January 2013 Kenya Volunteers

by Kupenda

Three American females and two males all standing outside together.

My latest trip to Kenya was packed.  We led a week-long class, worked in two special needs schools, had the first Kupenda Kenya 5K race, visited children at home, did some admin work and hung with the kids a little.  I’m so grateful for the beautiful hearts of the Dokkens and Mortensons who joined me in Kenya January 9th – 21st.

I thought I’d start with a description of our volunteers and why they were perfectly equipped to do the work we did.

Eric Dokken is a pastor and the brother of Angie Dokken who lived 35 years with cerebral palsy in a family that loved her well.  In addition to preaching both Sundays we were there at two different churches, Eric used his experience and skills to help lead the BYS class (see post below for more on class) and led the entire day on the theology of disability, suffering, and healing.  Lives in the class were changed and will influence even more people.  Eric had raised funds for Kupenda through running the Boston Marathon in memory of Angie.  Eric was also able to plant a tree in memory of Angie who passed on a couple of years ago. The tree will shade the first wheelchair ramp for a church in the district and her influence will live on.  

Tania Dokken is a Family therapist and has experience working with children who have autism and other intellectual disabilities.   She used her experience with autism to assist the teacher in developing education plans for a select few children with autism at the Sir Ali school in the mornings and the Gede School in the afternoons.  

Carissa Mortenson serves on Kupenda’s board of directors as the treasurer after going to Kenya with Kupenda in June 2011.  She is the mother of 4 children with disabilities (foster and adopted) and is the director of the disability ministry at Grace Fellowship Church in Timonium, MD.  She used her experience as a mom and ministry director to help lead the BYS class (see post below for more details on the class) leading the day on how to practically start disability ministries.  As a board member, she also helped me with a lot of administrative work we had to deal with after hours in addition to helping out with guidance to parents and teachers dealing with autism.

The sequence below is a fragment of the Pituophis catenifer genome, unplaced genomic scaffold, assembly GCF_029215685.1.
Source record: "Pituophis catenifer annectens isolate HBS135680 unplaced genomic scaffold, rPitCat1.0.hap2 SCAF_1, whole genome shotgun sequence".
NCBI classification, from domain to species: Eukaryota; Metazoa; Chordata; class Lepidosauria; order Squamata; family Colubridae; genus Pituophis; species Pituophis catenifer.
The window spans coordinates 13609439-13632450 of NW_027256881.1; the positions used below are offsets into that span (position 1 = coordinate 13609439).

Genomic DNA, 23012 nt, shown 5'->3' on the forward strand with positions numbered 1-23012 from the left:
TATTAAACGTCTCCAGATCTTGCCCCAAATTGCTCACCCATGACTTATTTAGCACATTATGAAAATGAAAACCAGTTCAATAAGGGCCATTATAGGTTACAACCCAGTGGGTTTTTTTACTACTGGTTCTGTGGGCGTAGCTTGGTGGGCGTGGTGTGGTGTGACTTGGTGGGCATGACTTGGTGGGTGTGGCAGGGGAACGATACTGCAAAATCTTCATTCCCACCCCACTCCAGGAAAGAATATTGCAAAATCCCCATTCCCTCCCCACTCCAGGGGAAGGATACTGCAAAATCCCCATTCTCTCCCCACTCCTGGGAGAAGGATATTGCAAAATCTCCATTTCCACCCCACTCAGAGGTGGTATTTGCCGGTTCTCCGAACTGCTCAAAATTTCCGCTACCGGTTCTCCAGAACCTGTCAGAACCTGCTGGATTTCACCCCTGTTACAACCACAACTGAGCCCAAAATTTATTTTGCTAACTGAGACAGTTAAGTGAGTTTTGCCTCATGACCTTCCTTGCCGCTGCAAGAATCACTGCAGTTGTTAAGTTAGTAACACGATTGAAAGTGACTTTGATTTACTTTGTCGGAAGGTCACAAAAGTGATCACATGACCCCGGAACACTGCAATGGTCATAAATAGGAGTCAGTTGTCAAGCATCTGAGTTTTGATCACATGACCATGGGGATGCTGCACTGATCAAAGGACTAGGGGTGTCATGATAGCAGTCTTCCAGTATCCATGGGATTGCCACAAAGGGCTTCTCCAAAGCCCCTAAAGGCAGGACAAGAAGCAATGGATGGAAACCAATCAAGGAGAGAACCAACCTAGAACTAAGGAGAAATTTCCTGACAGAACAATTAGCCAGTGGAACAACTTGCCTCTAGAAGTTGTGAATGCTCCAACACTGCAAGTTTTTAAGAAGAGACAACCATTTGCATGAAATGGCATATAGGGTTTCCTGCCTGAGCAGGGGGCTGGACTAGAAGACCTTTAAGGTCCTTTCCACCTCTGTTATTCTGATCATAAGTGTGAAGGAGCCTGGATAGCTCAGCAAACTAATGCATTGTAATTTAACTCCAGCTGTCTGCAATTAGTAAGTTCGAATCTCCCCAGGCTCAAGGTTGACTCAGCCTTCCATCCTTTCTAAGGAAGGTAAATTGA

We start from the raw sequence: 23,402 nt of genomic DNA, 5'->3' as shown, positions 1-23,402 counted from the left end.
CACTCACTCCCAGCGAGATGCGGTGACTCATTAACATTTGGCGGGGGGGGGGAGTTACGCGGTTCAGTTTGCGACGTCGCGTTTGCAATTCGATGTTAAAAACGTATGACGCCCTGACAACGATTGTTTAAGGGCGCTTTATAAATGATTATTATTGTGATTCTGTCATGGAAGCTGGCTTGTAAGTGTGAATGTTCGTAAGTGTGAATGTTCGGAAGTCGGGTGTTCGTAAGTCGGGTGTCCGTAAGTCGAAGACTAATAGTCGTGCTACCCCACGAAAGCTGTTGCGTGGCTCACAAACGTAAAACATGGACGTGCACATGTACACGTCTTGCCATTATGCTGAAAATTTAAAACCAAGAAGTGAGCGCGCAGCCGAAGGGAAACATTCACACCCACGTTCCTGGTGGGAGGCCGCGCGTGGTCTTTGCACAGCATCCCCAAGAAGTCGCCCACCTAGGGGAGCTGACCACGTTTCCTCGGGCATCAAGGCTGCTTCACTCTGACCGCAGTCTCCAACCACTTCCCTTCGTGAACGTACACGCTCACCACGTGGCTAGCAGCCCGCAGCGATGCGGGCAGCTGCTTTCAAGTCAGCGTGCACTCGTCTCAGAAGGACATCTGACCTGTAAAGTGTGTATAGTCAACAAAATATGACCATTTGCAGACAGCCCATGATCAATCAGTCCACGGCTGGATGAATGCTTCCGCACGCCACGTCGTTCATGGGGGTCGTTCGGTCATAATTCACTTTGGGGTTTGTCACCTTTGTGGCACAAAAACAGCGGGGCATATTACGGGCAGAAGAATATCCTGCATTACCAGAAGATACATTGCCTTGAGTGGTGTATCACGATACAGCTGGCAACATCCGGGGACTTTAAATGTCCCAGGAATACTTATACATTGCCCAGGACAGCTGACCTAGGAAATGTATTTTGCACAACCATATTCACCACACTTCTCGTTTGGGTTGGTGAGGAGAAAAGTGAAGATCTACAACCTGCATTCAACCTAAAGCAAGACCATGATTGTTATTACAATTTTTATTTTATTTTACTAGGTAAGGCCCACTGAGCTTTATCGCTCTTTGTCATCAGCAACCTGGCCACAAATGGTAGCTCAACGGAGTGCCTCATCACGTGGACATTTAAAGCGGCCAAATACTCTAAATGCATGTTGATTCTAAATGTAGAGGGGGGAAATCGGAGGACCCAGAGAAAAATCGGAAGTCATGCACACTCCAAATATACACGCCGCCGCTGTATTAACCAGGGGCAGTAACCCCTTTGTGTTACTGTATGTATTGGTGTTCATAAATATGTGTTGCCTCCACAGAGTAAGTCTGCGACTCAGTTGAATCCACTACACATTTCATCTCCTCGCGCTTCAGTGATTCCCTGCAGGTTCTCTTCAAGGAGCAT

Ben Mortenson is Carissa’s husband so is a father of 4 children with disabilities (foster and adopted) and is a one on one caregiver for a boy with severe autism and led Capernaum (special needs section of Young Life).  Therefore he used his experience with autism to assist the teacher in developing education plans for a select few children with autism at the Sir Ali school in the mornings and the Gede School in the afternoons.  Ben runs marathons and Ironman’s pushing his son Shane who is in a wheelchair due to muscular dystrophy which inspired us to do the first Kupenda 5K in Kenya.  See post below for more.  He also used his “skills” to star in a new funny video about volunteer fears about coming to Kenya.

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The one week class we taught on disability went amazingly well with Eric and Carissa just throwing themselves into the teaching perfectly.  I love it when the gifts of the people selected fit perfectly into an idea.  Carissa and I took “Beyond Suffering: A Christian view of Disability” back in June through Joni and Friends at Gordon Conwell Theological Seminary in June. I thought this course could be modified for Kenya and used to train people who have already shown initiative in the area of disability so that they can better train other people in their communities. The misperceptions on the causes and biblical interpretations are major obstacles to getting these children the care they need.  

It was an amazingly successful class.  Albert, a class participant and pastor said he wants to be sure people with disabilities are using their talents in his church and will share with his congregation about people with disabilities being fully part of the kingdom of God.  Rhoda, a mother of a child with no fingers or toes, has already arranged to teach the class at her church.  Lilian, a mother of two children with autism said she has always felt alone and now has found a “family” to support her.  Teresia, Kupenda social worker and former sponsored child missing her leg, said she now understands more fully that she is a beautiful creation of God.  So much more but there is only so much I can fit in here.